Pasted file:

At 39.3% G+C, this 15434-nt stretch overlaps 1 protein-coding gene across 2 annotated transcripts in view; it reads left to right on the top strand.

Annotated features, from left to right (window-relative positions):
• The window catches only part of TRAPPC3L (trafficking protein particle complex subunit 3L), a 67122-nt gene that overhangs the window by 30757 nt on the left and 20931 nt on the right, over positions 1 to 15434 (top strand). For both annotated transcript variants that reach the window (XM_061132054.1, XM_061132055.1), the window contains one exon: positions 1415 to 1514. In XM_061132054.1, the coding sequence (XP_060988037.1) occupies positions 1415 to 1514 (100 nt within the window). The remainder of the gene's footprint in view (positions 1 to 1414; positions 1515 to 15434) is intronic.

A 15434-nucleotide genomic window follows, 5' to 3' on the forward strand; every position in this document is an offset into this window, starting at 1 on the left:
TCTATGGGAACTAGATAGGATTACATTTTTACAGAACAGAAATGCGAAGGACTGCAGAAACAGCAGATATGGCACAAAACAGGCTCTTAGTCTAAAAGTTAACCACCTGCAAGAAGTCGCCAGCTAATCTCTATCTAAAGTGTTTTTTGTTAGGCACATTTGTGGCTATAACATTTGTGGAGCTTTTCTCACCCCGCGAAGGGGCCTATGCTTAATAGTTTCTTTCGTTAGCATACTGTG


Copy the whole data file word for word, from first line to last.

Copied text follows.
At 39.3% G+C, this 15434-nt stretch overlaps 1 protein-coding gene across 2 annotated transcripts in view; it reads left to right on the top strand.

Annotated features, from left to right (window-relative positions):
• The window catches only part of TRAPPC3L (trafficking protein particle complex subunit 3L), a 67122-nt gene that overhangs the window by 30757 nt on the left and 20931 nt on the right, over positions 1 to 15434 (top strand). For both annotated transcript variants that reach the window (XM_061132054.1, XM_061132055.1), the window contains one exon: positions 1415 to 1514. In XM_061132054.1, the coding sequence (XP_060988037.1) occupies positions 1415 to 1514 (100 nt within the window). The remainder of the gene's footprint in view (positions 1 to 1414; positions 1515 to 15434) is intronic.

A 15434-nucleotide genomic window follows, 5' to 3' on the forward strand; every position in this document is an offset into this window, starting at 1 on the left:
TCTATGGGAACTAGATAGGATTACATTTTTACAGAACAGAAATGCGAAGGACTGCAGAAACAGCAGATATGGCACAAAACAGGCTCTTAGTCTAAAAGTTAACCACCTGCAAGAAGTCGCCAGCTAATCTCTATCTAAAGTGTTTTTTGTTAGGCACATTTGTGGCTATAACATTTGTGGAGCTTTTCTCACCCCGCGAAGGGGCCTATGCTTAATAGTTTCTTTCGTTAGCATACTGTG